This year has been something. Again.
Thankfully, we saw the return of live music, albeit in a limited fashion. If this whole mess—and the tenuousness of not only every show but my comfort with attending those shows—has taught me anything, its that for far too long we as fans have taken for granted the lengths our favorite musicians go to, to allow us to enjoy their music in person. This past year they not only shouldered the load they normally did, they also put themselves and their families at risk to make our lives a better place to live.
I closed with this last year, but it bears repeating: PLEASE support your favorite musicians by purchasing music, merch, and anything else they may be into. Do not hesitate. They need us as much as we need them.
As is tradition at this point, below is a list of my favorite releases from 2021—each with a 50-word review—and a playlist of the individual songs that accompanies me throughout the year. Hopefully, you’ll find something that grabs you, comforts you, excites you, or makes you smile. Hopefully, you find a little of all of that.
Here’s to a year filled with love, kindness, and lot less everything else.
Best of 2021 Playlist
How Long Do You Think It’s Gonna Last — Big Red Machine
If you had told me that I would be listening to a song that features Taylor Swift nearly as much as any other song this year, I likely would have smiled kindly and moved on in conversation. But here we are. And I’ll be damned if I’m going to stop.
Motel Mayday — Josiah and the Bonnevilles
I’ve yet to nail down exactly what about Josiah Leming’s music strikes such a major chord with me. Catchy hooks? Sure. Clever Lyrics? Yup. A focus on sad songs? Well, yah… it’s on this list, isn’t it? But it’s more than all that. The sum is greater than its parts.
The Ballad of Dood & Juanita — Sturgill Simpson
Is this Sturgill’s last album? Selfishly, I sure as hell hope not. Looking back at his whole resume, if he has proven one thing it’s that creatively he’s a force to be reckoned with. Can’t wait to see or hear what’s next.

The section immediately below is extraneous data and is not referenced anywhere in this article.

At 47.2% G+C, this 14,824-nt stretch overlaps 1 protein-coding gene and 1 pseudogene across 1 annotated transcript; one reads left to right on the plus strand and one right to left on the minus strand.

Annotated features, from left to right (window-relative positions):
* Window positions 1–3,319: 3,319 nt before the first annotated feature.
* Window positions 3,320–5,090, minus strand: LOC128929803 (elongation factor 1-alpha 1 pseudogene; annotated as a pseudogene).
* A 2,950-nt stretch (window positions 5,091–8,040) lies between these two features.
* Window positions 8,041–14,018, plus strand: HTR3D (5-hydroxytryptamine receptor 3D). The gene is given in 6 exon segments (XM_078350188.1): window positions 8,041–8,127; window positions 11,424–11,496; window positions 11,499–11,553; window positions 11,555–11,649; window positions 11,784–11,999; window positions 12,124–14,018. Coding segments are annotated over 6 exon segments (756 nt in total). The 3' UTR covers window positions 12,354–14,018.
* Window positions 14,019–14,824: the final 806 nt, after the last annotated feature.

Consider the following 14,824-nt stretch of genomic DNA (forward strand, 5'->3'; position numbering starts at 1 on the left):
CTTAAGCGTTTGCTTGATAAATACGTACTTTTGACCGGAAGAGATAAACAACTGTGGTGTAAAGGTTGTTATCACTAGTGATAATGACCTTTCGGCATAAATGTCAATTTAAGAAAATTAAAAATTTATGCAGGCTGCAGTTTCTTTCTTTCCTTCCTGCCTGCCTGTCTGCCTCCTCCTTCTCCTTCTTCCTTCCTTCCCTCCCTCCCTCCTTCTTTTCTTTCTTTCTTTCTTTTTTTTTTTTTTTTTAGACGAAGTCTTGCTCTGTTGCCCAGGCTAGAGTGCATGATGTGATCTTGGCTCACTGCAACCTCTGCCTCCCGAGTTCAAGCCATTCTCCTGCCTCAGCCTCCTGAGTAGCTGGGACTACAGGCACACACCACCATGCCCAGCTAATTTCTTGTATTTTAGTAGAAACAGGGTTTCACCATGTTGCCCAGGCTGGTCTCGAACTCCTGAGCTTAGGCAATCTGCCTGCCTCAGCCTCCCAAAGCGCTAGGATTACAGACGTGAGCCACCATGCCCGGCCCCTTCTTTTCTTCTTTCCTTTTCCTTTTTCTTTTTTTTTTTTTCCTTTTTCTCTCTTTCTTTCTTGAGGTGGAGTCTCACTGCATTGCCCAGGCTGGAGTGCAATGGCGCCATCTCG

Sidenote: I played “Sam” 195 times this year.
Quietly Blowing It — Hiss Golden Messenger
There are few whose music has hit me on so many levels and in so many different times.
Best to wrap with MC’s words:
So forward, children
Never back down
What used to hurt you
Can’t hurt you now
The world feels broken
I ain’t joking, babe
Never back down.
In These Silent Days — Brandi Carlile
It’s odd to say that an artist that is already of Brandi Carlile’s caliber is on a meteoric rise, but I’m not sure how else to say it. Her latest release seems among her most creatively brave and she’s done it without sacrificing an ounce of her authenticity.
Topaz — Israel Nash
If you listen to enough new music, there are bound to be favorites you didn’t see coming. I am over a decade late on the Israel Nash train, but you can bet your sweet bippy I’ve got a reserved seat on all future departures. Spin this genre-blending sonic experience ASAP.
Tasjan! Tasjan! Tasjan! — Aaron Lee Tasjan
It’s almost a tradition at this point—Tasjan releases an album, it makes my best of the year list. The triply self-titled album is more than just a name, it’s a reminder that every time ALT releases a new album, we should stand up and cheer.
(Chanting) Tasjan! Tasjan! Tasjan!
The Future — Nathaniel Rateliff & The Nightsweats
The first time I heard an NT&TNS song, the hair on my arms stood straight up. Seven years later, not much has changed. The soulful words and sounds of Rateliff’s crooning paired perfectly with a band that can stand up to any is a recipe for any best-of list.
If Words Were Flowers — Curtis Harding
If Harding’s “slop ‘n’ soul” hasn’t been part of your playlists before today, I suggest you change that immediately. Fusing gospel, soul, R&B, blues, psych, and rock, “If Words Were Flowers” is the next step in the evolution of an artist who refuses to be pigeon-holed into any one category.
Notes With Attachments — Pino Palladino & Blake Mills
Most people know Pino Palladino’s work without actually knowing his name. The legendary bassist has played with artists ranging from The Who to John Mayer to Jeff Beck to Ed Sheeran. Hopefully, his latest effort—co-created with virtuoso Blake Mills—makes his name as well known as his life’s work.